Monday, December 28, 2009
Anyone that has the motivation to craft a vagina... I am a fan of.
check it out.
They reminded me a lot of the joiners/photo-collages that Hockney did in the early 1980s to which I have developed a small obsession with.
Sunday, December 27, 2009
Below is a step-by-step guide to making one. All you need is the following:
- a 35 inch (89cm) x 33 inch (84cm) square(ish) piece of cotton canvas or cotton drill (I chose a very durable heavyweight cotton, with the idea that it would last a lifetime, but feel free to use a more flexible lightweight cotton)
- 100 inches (254cm) of 1 inch wide ribbon (a 26 inch piece for the neck strap, 2 x 37 inch pieces for the waist straps)
- 136 (345cm) of 2 inch wide ribbon for trimming.
- reel of thread the same colour as the ribbon
measure out the square of cotton canvas according to the measurements below (click on the image to enlarge) or cut around an existing apron that you like the shape of. If you are using the measurements here, be sure to fold the material in half prior to cutting the top corners so the curves are the same both sides. Place this to one side.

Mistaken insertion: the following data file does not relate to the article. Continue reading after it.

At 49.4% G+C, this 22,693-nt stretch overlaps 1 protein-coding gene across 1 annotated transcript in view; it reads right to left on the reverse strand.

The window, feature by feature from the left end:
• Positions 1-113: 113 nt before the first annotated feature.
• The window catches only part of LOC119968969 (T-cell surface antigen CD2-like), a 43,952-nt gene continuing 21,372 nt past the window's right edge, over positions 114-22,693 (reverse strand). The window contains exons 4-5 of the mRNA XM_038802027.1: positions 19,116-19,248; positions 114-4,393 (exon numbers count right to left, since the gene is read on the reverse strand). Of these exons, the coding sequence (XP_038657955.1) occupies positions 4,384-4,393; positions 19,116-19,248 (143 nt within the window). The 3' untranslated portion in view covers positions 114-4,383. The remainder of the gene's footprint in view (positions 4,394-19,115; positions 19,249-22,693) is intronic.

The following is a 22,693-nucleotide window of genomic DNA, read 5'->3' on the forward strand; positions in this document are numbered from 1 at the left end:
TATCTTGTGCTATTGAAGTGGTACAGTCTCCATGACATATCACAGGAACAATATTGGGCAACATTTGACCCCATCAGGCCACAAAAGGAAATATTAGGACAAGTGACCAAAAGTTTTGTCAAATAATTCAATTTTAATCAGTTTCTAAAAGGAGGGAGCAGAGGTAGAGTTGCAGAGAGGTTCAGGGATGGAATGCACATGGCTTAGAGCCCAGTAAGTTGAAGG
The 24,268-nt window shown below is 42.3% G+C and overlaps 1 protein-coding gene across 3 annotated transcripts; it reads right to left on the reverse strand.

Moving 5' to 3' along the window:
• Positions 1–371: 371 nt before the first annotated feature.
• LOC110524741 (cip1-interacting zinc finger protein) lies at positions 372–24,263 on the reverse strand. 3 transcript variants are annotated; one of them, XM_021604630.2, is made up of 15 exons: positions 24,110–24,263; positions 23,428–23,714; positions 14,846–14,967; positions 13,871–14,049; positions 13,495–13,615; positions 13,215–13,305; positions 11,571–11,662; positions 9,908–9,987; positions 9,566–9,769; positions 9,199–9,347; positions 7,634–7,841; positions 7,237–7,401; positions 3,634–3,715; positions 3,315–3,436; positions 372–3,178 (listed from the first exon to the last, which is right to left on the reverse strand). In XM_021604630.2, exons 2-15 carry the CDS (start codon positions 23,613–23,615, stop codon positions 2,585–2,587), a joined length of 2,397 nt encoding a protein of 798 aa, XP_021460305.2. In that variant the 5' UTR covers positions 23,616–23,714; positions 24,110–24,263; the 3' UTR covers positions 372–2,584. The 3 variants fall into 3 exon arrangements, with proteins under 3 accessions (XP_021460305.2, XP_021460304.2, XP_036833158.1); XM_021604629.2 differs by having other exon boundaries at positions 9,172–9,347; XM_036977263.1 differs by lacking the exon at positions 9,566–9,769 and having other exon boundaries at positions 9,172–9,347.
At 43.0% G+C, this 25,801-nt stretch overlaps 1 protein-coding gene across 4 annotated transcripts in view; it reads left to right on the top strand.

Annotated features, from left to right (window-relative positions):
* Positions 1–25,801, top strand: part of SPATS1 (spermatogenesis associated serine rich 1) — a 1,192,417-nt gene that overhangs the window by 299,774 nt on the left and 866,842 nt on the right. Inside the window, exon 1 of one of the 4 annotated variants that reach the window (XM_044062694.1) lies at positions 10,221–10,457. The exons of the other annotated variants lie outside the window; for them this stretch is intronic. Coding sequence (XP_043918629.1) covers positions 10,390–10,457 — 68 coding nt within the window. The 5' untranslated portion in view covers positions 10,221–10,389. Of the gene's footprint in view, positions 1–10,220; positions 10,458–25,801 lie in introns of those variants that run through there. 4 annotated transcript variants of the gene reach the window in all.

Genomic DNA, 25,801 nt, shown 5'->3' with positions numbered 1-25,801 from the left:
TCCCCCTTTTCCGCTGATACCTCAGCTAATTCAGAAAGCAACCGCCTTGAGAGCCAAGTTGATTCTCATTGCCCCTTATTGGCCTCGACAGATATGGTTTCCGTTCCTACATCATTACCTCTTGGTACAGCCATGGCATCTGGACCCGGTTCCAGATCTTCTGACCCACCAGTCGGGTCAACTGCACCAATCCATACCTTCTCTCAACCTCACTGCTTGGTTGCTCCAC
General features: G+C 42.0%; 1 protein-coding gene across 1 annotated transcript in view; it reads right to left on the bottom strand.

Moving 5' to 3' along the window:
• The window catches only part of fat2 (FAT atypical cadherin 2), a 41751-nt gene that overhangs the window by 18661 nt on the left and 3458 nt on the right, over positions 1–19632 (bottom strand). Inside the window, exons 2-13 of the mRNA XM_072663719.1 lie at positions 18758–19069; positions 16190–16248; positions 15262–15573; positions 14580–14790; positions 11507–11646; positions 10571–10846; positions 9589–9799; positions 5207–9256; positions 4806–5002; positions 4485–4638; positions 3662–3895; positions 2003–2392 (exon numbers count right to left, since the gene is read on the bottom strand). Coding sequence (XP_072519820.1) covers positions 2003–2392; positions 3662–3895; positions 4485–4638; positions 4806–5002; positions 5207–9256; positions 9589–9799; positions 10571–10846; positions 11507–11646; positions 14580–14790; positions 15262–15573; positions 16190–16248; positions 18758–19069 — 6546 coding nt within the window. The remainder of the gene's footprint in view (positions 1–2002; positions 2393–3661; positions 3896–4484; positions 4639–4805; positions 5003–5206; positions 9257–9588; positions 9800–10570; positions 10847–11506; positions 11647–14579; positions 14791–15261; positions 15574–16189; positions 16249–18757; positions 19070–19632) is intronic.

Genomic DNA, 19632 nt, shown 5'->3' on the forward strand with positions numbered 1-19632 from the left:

Get your roll of 2 inch wide ribbon, and peg one end of it to the end of an ironing board (having some tension in the ribbon will make ironing it in half much easier). Fold in half (width ways) and iron flat. Be sure not to have the heat too high if the ribbon is synthetic, plenty of steam should do the trick. Ironing the ribbon will make trimming the apron much easier.
Cut the 2 inch wide ribbon in to 6 pieces- of lengths corresponding with the edges of the apron. I would highly recommend leaving an inch extra at each end (particularly on the top curved corners which require a deceptive amount of ribbon).
Cut the 1 inch wide ribbon (for the neck and waist straps) in to 3 pieces (a 26 inch piece for the neck strap, 2 x 37 inch pieces for the waist straps)
The 2 inch wide ribbon should fold nicely around the edge of your canvas material. Pin the bottom edge in place (roughly). You do not need to leave any overlap on this edge as the side edge trimmings will go over the bottom corners (neatly folded).
Sew this bottom edge trimming on staying as close to the edge of the ribbon as you dare whilst making sure you are not missing the side underneath with your thread. I usually leave 3mm buffer to be sure. A simple straight, medium length stitch is all you need for attaching the trimming.